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Vigilance key to combating online bank fraud

Remaining vigilant key to combating online bank fraud

Bank of New Zealand says one of the key ways to stop online banking scams is not to divulge password information to anyone – even bank staff.

“No bank in New Zealand has had their online banking system compromised. It’s only through customers unwittingly providing their login IDs and passwords to fraudsters that money is stolen from customers’ accounts,” says Chris Walker, Head of Online Solutions for Bank of New Zealand.

Mr Walker offers people six security tips for minimising all types of Internet Banking fraud:

Be cautious of virus attachments with file extensions such as .pif or .hta eg: yourinfo.pif Always login to Internet Banking by typing into the address bar or by using your bookmarks or favourites, to ensure you are on the official Bank of New Zealand website Always log out of Internet Banking when you have finished your banking session Be cautious when using a computer in public places such as Internet cafes Install anti-virus software on your computer, and update the software’s virus definitions frequently Ensure the padlock symbol, indicating a secure environment, appears at the bottom of your Internet browser, or look for an ‘s’ after the http: in the web address.

Customers are also warned not to be fooled by the ‘too good to be true’ scams.

“People are fooled into accepting money into their own bank accounts, and then transferring that money to offshore accounts. They’re essentially assisting scam artists with money laundering.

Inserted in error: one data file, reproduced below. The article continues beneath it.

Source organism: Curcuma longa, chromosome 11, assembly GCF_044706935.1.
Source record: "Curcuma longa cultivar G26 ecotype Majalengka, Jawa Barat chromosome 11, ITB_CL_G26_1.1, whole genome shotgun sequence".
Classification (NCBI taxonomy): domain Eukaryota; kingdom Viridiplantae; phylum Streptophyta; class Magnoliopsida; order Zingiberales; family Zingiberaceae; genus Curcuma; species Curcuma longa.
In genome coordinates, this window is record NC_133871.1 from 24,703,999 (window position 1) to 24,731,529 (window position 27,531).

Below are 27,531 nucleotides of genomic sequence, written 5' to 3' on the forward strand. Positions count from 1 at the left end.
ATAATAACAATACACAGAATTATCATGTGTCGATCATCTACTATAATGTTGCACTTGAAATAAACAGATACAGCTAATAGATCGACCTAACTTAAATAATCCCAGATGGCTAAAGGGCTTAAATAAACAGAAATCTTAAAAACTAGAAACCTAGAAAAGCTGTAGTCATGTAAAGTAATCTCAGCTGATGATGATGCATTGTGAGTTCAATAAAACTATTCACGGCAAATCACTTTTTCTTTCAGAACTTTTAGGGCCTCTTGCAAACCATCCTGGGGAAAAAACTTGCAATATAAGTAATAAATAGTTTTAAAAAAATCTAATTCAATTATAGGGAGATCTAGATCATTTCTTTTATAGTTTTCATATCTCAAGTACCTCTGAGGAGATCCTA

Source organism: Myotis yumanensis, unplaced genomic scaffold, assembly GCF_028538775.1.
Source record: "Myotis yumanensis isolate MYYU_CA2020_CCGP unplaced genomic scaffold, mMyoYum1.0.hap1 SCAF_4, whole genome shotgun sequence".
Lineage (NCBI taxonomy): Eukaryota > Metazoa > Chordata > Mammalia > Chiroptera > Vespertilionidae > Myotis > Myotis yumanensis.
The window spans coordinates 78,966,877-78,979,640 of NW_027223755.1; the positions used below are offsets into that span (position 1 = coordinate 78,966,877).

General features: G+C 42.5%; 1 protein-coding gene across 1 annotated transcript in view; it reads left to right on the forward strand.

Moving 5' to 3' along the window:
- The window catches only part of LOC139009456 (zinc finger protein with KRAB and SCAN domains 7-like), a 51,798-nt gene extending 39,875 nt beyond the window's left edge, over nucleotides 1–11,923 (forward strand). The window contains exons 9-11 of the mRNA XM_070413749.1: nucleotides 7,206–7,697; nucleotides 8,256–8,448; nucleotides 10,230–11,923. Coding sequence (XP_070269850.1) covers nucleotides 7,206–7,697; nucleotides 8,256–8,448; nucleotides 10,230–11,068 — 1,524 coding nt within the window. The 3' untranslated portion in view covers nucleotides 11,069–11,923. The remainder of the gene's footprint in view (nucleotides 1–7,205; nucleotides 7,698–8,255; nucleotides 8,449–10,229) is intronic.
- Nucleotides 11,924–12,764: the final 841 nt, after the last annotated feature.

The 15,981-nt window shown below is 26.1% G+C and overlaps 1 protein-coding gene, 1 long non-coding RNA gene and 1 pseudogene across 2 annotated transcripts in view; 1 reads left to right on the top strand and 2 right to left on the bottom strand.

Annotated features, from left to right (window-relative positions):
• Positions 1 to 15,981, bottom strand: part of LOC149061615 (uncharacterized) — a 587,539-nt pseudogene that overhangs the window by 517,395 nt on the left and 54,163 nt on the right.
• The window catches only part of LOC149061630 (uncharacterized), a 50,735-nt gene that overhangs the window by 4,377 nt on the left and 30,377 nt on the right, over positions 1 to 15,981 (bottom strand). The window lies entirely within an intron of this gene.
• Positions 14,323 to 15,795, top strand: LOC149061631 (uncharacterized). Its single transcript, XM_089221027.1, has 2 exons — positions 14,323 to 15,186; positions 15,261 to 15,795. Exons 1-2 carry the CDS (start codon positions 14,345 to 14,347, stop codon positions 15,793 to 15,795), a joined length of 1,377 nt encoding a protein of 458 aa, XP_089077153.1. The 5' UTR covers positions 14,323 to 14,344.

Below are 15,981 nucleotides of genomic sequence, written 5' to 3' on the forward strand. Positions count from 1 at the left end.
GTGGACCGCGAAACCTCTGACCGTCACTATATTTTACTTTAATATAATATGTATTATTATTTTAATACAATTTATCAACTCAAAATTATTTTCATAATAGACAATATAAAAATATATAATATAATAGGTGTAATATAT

”Customers can be assured that Internet Banking is safe and Bank of New Zealand takes every precaution in ensuring customer accounts are protected, says Mr Walker.

“Online fraud is not a new phenomenon, although it has become more sophisticated. We’re in regular contact with other banks, and we have a close relationship with the e-crime squad of the New Zealand Police to ensure we stay one step ahead of the scam artists,” he says.

“There are no immediate plans to implement a high-tech solution such as ‘smart cards’ for Internet Banking customers. The best solution to ensure Internet Banking is secure is for customers to be vigilant and aware of potentially fraudulent situations.”

Mr Walker said overall, there was no reason for customers to become anxious about using Internet banking. “The number of cases of fraud are tiny compared to the number of transactions. Customers should not stop using Internet banking out of fear.

“We’re always looking at ways to make Internet Banking more secure. But if we are able to continue to alert customers of potential scams and how to combat them, the battle is half-won.”

More information on minimising Internet Banking fraud can be found by visiting

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